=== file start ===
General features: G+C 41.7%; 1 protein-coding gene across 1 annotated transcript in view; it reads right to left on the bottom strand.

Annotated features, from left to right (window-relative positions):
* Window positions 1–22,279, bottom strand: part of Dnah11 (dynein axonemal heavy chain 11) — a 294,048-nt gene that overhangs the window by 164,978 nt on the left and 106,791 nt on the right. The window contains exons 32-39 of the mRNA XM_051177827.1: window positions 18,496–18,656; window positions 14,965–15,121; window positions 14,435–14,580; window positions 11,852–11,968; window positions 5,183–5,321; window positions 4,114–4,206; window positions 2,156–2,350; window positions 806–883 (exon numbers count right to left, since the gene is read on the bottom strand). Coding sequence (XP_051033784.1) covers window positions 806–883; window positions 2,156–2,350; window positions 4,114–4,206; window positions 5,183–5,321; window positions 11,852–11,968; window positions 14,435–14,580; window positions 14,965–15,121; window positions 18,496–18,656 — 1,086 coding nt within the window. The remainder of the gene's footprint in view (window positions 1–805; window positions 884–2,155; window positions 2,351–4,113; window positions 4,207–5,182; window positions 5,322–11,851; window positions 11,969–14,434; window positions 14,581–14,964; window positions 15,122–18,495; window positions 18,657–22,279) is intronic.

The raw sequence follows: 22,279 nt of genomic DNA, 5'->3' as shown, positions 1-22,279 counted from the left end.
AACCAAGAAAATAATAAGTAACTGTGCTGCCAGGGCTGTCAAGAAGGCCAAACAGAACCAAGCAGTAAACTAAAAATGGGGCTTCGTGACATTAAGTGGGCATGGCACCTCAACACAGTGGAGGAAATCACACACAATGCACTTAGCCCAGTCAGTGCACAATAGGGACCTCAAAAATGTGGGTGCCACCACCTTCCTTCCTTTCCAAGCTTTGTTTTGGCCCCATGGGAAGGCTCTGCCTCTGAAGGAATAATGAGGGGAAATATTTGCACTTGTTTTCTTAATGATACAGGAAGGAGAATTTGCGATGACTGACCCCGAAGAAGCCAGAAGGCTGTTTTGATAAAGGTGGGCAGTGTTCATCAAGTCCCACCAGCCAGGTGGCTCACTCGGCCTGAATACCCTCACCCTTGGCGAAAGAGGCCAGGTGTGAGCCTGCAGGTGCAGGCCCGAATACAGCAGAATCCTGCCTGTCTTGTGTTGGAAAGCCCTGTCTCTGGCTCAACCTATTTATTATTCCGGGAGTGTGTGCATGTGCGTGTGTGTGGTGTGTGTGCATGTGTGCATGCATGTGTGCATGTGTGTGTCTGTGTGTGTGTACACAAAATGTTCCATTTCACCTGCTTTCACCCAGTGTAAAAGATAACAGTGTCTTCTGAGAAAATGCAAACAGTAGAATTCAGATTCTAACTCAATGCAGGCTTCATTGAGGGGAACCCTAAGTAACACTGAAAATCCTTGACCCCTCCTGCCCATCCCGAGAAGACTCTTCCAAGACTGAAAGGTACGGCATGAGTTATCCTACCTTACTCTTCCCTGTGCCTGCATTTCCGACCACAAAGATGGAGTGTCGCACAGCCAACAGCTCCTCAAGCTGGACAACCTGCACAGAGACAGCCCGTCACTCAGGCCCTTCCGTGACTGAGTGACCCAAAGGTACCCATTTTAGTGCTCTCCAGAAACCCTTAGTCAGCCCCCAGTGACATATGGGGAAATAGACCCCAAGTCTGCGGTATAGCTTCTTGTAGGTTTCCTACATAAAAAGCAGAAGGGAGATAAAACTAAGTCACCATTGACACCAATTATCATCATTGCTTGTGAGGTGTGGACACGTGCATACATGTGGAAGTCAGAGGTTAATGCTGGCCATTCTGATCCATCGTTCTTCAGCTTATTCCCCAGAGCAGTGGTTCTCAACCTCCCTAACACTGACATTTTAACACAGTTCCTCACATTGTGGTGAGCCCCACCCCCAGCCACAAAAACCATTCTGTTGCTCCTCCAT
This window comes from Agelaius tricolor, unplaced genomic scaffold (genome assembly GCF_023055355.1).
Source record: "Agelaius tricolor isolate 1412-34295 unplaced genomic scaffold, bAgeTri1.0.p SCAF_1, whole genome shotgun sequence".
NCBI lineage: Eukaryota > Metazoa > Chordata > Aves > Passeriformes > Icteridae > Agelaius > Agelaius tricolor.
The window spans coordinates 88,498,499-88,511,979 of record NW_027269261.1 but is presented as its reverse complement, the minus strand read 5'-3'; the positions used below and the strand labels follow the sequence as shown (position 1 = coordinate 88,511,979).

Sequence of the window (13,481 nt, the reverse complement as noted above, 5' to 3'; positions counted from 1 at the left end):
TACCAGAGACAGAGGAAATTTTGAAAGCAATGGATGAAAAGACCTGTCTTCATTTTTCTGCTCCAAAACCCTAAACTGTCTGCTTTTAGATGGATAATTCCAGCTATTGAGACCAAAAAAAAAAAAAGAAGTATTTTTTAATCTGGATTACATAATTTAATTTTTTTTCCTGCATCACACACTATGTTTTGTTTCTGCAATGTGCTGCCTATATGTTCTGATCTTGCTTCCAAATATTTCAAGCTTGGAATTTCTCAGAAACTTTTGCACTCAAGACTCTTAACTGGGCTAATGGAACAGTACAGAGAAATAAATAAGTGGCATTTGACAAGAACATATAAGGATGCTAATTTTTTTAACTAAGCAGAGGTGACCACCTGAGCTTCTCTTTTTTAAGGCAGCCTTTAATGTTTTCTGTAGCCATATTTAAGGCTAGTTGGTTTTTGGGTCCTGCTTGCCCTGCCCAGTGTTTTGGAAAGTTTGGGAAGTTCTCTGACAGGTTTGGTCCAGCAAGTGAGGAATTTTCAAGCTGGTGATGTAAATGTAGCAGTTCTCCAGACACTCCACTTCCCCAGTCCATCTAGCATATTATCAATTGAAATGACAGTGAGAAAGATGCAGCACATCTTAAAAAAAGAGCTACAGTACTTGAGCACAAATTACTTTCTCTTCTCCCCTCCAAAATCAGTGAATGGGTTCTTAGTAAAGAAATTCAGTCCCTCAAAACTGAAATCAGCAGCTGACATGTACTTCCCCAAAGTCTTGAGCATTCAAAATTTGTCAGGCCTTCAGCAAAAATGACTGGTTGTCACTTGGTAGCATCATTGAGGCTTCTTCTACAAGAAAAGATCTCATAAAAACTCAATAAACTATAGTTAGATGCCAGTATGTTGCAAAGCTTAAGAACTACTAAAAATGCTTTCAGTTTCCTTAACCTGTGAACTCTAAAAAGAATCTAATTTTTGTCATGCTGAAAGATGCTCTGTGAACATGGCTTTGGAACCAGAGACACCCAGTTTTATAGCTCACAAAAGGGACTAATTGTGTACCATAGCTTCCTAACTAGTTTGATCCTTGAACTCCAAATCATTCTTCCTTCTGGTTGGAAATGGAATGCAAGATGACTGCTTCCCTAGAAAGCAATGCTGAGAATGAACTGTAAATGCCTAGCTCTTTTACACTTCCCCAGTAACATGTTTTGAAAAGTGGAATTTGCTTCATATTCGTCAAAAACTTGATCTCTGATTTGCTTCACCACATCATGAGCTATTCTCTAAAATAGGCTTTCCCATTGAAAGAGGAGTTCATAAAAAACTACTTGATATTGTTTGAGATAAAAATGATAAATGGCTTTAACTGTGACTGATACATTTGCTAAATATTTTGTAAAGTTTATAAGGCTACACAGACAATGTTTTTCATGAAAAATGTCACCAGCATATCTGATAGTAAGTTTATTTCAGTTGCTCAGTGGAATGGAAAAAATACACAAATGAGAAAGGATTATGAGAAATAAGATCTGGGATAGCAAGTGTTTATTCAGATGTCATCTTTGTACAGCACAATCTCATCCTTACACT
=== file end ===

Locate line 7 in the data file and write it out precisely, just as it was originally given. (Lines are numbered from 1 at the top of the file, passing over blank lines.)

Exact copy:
Source record: "Agelaius tricolor isolate 1412-34295 unplaced genomic scaffold, bAgeTri1.0.p SCAF_1, whole genome shotgun sequence".